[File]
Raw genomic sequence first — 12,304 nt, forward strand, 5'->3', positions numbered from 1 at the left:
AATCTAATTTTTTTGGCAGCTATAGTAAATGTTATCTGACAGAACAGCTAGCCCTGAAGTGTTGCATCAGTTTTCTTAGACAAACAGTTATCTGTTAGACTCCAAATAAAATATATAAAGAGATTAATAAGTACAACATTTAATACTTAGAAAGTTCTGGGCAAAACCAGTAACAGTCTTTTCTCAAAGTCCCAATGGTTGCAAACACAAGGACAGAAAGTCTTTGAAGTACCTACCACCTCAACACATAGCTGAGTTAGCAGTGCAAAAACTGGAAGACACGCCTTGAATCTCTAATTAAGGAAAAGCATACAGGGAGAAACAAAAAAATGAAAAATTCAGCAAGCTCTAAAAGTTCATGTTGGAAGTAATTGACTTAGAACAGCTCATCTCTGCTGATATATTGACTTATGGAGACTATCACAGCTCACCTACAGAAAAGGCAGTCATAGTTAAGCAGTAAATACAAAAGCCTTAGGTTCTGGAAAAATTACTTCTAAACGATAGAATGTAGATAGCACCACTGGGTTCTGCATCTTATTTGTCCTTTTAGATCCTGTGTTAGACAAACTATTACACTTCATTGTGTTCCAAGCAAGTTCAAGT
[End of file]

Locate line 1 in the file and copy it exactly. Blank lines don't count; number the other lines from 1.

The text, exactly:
Raw genomic sequence first — 12,304 nt, forward strand, 5'->3', positions numbered from 1 at the left: